British tourist N.W. contacted Lifelines about benefits for disabled drivers in Japan. He is the holder of a Blue Badge, a government-authorized ID that affords certain privileges to British citizens with disabilities, both at home and abroad. Japan is apparently on the list of countries where the ID is recognized, entitling disabled visitors to the same benefits as Japanese residents, and our reader thought this included getting discounts on highway tolls.

I showed my badge at the tolls and it was accepted at first. Then, after a few more times, they asked if they could take a photo of it, as head office had requested this.

When I came to use it again, they told me head office had said they could no longer give me the discount and they could not accept the badge. This is in breach of the treaty signed by Japan giving the same rights to visiting disabled as its own disabled citizens. Japan signed this agreement in 1997.

N.W. is traveling with a Japan-based relative who speaks fluent Japanese, so language issues were presumably not a problem in this case.

In a followup email to Lifelines, N.W. provided a link to ENAT (European Network for Accessible Tourism), an international NPO working to make European tourism accessible to those with disabilities. According to the link, Japan is among several countries that in 1997 agreed to join an already existing group of European nations in extending parking privileges to disabled motorists from abroad. However, use of toll roads was not mentioned on the site (at bit.ly/accessibtourism).

I began by contacting JIL (Japan Council on Independent Living Centers), an organization advocating for those living with disabilities. The person I spoke with had never heard of an international agreement entitling foreign visitors with disabilities to discounts of any kind on travel.

“JIL frequently hosts foreign nationals as part of their advocacy activities, but being in a wheelchair, for example, doesn’t entitle them to a discount on things like train fares,” said the representative. “Only those with Japanese-issued certification for people with disabilities can receive such services.”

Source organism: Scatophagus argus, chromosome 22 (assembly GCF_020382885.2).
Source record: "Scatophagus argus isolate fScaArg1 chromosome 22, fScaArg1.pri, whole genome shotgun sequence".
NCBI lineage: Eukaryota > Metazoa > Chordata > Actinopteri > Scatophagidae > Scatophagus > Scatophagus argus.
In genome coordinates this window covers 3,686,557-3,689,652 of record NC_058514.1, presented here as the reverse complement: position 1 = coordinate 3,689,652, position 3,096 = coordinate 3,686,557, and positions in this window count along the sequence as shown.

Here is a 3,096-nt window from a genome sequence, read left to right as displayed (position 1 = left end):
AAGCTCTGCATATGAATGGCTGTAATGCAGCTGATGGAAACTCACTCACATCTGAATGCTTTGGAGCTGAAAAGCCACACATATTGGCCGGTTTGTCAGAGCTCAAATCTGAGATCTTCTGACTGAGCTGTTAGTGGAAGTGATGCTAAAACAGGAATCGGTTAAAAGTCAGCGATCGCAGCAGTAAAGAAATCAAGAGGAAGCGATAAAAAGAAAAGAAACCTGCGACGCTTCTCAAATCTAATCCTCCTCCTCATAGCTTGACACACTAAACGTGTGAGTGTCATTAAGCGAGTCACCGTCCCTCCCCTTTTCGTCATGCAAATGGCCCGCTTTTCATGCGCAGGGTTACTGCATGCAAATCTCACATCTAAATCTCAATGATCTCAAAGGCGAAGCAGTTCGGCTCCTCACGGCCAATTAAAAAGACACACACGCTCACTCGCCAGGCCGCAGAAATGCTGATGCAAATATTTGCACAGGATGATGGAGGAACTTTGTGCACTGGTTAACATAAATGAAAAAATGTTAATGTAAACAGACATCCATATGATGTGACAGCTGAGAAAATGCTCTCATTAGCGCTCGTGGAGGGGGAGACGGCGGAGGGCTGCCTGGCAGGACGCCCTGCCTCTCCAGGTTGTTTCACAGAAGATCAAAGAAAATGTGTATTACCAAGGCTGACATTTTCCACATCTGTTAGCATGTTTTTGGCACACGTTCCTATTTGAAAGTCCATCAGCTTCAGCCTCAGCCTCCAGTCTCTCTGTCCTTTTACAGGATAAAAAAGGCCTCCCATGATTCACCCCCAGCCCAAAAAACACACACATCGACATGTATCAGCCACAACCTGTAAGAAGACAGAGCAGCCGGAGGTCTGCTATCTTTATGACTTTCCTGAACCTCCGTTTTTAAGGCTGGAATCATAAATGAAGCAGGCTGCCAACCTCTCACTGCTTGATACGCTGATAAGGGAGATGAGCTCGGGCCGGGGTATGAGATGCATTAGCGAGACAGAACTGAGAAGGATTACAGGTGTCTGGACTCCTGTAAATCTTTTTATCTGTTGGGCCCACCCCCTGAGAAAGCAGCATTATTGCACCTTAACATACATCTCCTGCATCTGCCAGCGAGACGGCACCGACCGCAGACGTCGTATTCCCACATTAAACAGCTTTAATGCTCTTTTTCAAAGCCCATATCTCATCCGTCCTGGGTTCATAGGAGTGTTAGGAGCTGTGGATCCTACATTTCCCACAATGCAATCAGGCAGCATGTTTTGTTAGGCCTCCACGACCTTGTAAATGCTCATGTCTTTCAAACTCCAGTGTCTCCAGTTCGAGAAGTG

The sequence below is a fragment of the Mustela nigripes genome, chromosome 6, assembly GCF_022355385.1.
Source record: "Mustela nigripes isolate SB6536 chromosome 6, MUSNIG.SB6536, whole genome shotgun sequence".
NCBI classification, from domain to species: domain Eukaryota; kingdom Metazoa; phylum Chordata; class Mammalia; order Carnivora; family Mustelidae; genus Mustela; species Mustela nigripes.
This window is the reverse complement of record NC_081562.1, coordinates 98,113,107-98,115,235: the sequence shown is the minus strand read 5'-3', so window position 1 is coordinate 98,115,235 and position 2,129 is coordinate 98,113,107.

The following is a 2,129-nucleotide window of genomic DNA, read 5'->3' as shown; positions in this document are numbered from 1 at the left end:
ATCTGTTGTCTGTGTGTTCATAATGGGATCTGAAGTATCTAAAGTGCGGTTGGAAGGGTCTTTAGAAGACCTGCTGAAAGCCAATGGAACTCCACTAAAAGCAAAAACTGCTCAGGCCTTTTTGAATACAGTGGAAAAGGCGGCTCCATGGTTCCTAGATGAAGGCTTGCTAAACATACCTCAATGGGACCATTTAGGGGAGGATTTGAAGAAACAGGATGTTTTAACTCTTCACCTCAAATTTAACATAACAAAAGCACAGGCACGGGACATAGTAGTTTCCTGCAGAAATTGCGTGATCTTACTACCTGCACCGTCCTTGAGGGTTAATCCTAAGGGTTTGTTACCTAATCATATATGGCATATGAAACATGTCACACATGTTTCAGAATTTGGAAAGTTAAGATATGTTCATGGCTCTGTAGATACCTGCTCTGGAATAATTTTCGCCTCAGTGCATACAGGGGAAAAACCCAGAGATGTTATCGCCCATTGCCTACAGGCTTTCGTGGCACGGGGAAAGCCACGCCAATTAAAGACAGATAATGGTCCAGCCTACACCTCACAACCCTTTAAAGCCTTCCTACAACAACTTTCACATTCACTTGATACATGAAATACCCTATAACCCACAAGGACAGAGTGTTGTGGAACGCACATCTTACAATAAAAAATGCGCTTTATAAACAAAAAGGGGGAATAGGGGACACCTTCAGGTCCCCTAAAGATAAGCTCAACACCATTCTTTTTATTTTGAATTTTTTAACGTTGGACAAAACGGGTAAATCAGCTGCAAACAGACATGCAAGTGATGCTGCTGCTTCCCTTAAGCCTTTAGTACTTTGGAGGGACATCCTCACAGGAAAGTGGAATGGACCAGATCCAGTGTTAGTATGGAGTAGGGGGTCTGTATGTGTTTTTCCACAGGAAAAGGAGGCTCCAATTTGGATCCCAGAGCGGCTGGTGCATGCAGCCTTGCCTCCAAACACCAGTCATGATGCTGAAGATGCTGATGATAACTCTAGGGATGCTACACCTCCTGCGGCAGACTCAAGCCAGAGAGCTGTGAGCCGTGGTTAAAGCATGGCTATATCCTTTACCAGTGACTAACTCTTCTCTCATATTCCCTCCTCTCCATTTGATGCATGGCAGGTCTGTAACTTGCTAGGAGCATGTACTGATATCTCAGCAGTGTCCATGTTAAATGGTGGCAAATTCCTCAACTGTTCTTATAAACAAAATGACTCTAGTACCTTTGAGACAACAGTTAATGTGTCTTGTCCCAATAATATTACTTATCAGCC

I then contacted ENAT to inquire about the details on their website. Managing Director Ivor Ambrose responded by email, confirming that the information only refers to parking and does not cover road tolls.

“If the person who made the enquiry would like to pursue the matter, he might contact the Japanese Embassy in the U.K. on returning to Britain, and try to get an official answer through this channel,” Ambrose said. “Of course that will not help in the immediate situation, but it might give some clarity for future travellers — which is, after all, in Japan’s best interests.”

Ambrose added that ENAT would welcome updated information for their website on the matter.

To sum up, it would seem that the highway tollbooth staff were only doing their job and, rather than being on the receiving end of discriminatory practices, N.W. was in fact rather fortunate to receive discounts for the first part of his trip. Incidentally, even in the U.K., not all toll roads necessarily offer discounts to disabled drivers (see www.gov.uk/driving-medical-conditions/toll-concessions)

Perhaps the bigger issue here is that information on services and benefits for international travelers in Japan appears to be somewhat lacking. Michael Gillan Peckitt, a lecturer at Osaka University who has written for The Japan Times several times, is living with cerebral palsy.

“One of the most important issues with disability is that both the national and local government authorities let it be known what services are available. Japan does seem to be making an effort to be ‘foreigner friendly’ as the 2020 Tokyo Olympics and Paralympics approaches, changing signs for tourists and so on, and I hope that the powers-that-be do something similar to make Japan ‘disability friendly’ for 2020,” Peckitt says.

Japan passed a new law in April 2016 banning discrimination against people with disabilities calling on both the public and private sector to better consider their needs. While this is a step in the right direction, advocates say there is still much more to be done to help the 7.8 million Japanese citizens living with some form of disability.

Thank you to Josh Grisdale for assistance with this column. Grisdale runs a comprehensive English website about Japan for foreign visitors and residents with disabilities at www.accessible-japan.com. Your questions and other comments: lifelines@japantimes.co.jp

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